This article was originally posted on RealClearScience.
Quite rightly, our society identifies sources of disparity and works to eliminate them. One such disparity is the relative lack of women in top jobs, such as CEOs and professorships. There are multiple reasons for this, but the only politically correct one is discrimination. The data, however, often point to different conclusions. For instance, in April of this year, PNAS released a study that showed that women were preferred 2-to-1 in academic science jobs.
To be sure, discrimination plays some role. Tribalism — which can manifest itself in our tendency to associate with or favor others based upon gender, race, ethnicity, religion, or a whole host of other traits — appears to be an inherent part of the human condition. Additionally, women are often viewed as less competent than men. Fortunately, we have made great strides in overcoming such weaknesses, and a growing base of evidence suggests that factors other than discrimination may play a bigger role in women’s professional outcomes.
More evidence in support of this viewpoint has just been published in PNAS. The researchers, all of whom were women from Harvard, conducted a series of studies whose aim was to determine how men and women viewed the desirability of professional advancement. They discovered that women found job promotions to be less desirable than men did. (See chart.)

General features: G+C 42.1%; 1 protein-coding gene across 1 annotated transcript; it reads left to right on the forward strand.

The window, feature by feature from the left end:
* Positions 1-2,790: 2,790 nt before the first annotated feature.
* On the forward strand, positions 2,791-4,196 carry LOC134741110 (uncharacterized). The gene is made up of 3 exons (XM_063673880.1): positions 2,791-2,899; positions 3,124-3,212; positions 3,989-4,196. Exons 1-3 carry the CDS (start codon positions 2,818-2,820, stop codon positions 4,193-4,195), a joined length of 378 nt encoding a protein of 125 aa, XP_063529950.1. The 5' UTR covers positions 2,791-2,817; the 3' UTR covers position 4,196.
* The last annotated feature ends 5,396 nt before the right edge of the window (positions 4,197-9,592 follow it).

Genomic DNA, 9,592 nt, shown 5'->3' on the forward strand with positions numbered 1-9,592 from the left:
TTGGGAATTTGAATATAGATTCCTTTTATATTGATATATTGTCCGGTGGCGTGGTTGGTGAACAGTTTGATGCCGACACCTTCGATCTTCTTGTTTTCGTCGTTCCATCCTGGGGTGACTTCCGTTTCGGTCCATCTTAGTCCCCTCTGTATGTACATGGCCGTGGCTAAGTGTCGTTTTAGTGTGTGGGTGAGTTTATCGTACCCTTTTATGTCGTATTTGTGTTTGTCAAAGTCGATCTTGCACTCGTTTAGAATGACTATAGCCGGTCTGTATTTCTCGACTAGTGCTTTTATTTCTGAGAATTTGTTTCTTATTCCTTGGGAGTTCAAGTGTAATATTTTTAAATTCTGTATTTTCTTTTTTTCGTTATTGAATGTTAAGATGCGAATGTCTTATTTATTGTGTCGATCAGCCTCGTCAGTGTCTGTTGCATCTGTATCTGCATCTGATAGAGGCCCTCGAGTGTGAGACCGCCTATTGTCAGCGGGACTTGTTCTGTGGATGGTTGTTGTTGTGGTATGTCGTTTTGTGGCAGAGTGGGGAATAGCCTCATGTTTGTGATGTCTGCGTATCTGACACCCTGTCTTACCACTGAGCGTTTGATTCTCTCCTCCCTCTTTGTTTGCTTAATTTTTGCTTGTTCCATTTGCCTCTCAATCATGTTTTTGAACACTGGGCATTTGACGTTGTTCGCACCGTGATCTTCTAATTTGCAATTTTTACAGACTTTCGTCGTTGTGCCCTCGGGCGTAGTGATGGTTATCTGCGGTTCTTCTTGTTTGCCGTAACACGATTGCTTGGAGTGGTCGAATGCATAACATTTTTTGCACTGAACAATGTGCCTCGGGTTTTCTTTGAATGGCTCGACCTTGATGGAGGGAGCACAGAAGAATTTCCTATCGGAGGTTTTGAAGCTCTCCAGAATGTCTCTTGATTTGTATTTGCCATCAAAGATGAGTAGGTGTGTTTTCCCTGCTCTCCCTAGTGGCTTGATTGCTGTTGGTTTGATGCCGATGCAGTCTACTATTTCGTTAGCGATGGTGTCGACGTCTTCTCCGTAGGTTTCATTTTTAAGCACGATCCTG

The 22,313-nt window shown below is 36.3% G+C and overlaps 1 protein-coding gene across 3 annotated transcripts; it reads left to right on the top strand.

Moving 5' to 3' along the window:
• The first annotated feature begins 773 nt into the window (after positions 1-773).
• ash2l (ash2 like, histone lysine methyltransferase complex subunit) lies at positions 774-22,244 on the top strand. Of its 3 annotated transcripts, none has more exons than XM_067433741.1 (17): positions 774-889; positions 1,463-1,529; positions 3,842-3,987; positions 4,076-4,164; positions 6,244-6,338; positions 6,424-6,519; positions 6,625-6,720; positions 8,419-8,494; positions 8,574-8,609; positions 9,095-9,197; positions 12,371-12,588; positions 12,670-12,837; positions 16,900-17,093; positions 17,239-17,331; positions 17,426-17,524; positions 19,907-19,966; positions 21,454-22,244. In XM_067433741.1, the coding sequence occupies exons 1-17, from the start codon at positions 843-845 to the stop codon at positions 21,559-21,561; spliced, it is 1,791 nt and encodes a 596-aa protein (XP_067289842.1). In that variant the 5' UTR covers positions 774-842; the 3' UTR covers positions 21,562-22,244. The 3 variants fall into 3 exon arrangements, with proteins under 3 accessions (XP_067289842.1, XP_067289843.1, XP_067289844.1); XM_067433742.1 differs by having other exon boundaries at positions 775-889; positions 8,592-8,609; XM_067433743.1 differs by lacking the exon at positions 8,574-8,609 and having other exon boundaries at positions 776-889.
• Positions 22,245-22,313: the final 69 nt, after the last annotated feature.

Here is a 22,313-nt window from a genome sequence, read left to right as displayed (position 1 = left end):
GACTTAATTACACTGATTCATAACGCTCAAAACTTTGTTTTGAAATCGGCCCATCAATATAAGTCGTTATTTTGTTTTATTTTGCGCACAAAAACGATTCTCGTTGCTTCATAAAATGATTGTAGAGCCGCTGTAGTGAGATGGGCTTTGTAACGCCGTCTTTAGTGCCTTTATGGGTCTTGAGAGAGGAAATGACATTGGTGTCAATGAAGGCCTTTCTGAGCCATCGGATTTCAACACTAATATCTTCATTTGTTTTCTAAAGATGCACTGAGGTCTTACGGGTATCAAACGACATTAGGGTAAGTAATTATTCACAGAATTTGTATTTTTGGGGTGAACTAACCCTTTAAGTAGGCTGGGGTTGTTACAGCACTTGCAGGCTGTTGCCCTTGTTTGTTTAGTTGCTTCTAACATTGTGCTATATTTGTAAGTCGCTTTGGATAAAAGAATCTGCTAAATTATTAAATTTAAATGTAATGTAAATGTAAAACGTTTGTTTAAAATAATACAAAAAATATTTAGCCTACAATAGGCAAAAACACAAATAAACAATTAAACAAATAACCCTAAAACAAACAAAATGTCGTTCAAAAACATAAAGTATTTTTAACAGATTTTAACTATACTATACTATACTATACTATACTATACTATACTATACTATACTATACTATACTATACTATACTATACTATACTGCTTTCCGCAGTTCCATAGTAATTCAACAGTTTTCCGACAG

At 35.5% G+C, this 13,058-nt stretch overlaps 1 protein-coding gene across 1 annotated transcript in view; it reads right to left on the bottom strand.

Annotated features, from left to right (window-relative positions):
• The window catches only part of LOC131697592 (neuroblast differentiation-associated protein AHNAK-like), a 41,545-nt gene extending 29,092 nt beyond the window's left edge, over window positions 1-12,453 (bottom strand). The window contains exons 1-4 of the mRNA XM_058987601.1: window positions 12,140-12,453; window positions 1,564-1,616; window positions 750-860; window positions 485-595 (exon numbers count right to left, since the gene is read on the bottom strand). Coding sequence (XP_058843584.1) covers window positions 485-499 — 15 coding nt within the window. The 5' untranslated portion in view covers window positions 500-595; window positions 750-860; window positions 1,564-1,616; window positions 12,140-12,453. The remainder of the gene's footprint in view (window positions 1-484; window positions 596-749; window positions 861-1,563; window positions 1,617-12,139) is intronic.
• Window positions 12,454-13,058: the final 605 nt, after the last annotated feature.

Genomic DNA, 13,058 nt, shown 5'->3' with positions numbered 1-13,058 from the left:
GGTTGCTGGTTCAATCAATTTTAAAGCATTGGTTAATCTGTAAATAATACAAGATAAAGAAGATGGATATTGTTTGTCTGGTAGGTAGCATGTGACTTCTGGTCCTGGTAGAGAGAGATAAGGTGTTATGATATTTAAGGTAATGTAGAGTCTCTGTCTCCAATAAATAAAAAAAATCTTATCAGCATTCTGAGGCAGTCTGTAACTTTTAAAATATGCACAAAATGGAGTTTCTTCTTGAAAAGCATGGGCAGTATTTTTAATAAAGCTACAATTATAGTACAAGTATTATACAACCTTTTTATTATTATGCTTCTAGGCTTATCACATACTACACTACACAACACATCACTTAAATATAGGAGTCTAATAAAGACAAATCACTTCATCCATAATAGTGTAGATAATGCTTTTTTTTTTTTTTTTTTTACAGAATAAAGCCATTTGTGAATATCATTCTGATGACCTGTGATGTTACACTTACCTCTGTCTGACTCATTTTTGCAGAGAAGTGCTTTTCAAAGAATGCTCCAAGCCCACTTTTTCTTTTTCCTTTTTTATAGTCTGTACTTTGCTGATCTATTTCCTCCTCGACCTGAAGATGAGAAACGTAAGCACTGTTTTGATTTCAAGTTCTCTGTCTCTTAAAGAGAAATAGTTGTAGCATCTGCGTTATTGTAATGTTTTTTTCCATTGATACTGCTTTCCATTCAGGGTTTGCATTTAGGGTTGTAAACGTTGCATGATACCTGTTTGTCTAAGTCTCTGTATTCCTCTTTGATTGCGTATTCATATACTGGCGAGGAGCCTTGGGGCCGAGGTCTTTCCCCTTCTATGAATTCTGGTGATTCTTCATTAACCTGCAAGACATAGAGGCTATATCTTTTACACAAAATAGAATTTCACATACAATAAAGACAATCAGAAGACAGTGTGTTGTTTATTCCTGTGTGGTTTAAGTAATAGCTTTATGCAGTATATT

Probing deeper, the researchers found that women had a greater expectation of negative consequences from a job promotion, such as more stress or conflict with other life goals. Furthermore, women craved power less than men did.
The authors admit that the cause of these gender differences remain complex and unknown. Biology, cultural norms, and discrimination all play a role in shaping the preferences of men and women. Yet, their research does seem to suggest that while job advancement opportunities are being made available to women, many choose not to pursue them. The authors conclude:
“[C]ompared to men, women have more life goals that make achieving high-power positions at work seem less desirable (but equally attainable). Therefore, women may not assume high-level positions in organizations — at least in part — because they desire other things as well.”
While the researchers’ findings are certainly interesting, there isn’t much news here. Indeed, the team merely seems to have confirmed the mundane observations of everyday life. Yet, in our politically charged environment, stating the obvious can be a career-ending mistake. So, cheers to the authors for having the courage to publish it.
Source: Francesca Gino, Caroline Ashley Wilmuth, and Alison Wood Brooks. “Compared to men, women view professional advancement as equally attainable, but less desirable.” PNAS. Published online before print: 21-Sept-2015. doi: 10.1073/pnas.1502567112